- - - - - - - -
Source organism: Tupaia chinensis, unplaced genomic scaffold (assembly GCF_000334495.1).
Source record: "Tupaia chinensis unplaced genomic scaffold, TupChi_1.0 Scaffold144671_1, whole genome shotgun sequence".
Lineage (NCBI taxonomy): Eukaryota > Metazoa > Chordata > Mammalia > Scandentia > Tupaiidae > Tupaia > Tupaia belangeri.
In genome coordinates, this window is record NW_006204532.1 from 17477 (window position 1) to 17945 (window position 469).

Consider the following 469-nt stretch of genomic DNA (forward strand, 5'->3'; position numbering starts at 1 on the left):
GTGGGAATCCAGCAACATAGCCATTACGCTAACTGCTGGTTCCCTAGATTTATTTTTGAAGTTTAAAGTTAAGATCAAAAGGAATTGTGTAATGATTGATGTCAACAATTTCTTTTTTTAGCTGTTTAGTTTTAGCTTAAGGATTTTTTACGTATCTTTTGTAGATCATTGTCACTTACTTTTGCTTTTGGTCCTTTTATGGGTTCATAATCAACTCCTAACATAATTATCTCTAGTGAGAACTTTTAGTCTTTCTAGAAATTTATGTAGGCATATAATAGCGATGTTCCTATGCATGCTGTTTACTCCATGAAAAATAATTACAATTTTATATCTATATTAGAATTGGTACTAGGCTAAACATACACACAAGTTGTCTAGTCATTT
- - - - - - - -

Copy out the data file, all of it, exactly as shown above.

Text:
Source organism: Tupaia chinensis, unplaced genomic scaffold (assembly GCF_000334495.1).
Source record: "Tupaia chinensis unplaced genomic scaffold, TupChi_1.0 Scaffold144671_1, whole genome shotgun sequence".
Lineage (NCBI taxonomy): Eukaryota > Metazoa > Chordata > Mammalia > Scandentia > Tupaiidae > Tupaia > Tupaia belangeri.
In genome coordinates, this window is record NW_006204532.1 from 17477 (window position 1) to 17945 (window position 469).

Consider the following 469-nt stretch of genomic DNA (forward strand, 5'->3'; position numbering starts at 1 on the left):
GTGGGAATCCAGCAACATAGCCATTACGCTAACTGCTGGTTCCCTAGATTTATTTTTGAAGTTTAAAGTTAAGATCAAAAGGAATTGTGTAATGATTGATGTCAACAATTTCTTTTTTTAGCTGTTTAGTTTTAGCTTAAGGATTTTTTACGTATCTTTTGTAGATCATTGTCACTTACTTTTGCTTTTGGTCCTTTTATGGGTTCATAATCAACTCCTAACATAATTATCTCTAGTGAGAACTTTTAGTCTTTCTAGAAATTTATGTAGGCATATAATAGCGATGTTCCTATGCATGCTGTTTACTCCATGAAAAATAATTACAATTTTATATCTATATTAGAATTGGTACTAGGCTAAACATACACACAAGTTGTCTAGTCATTT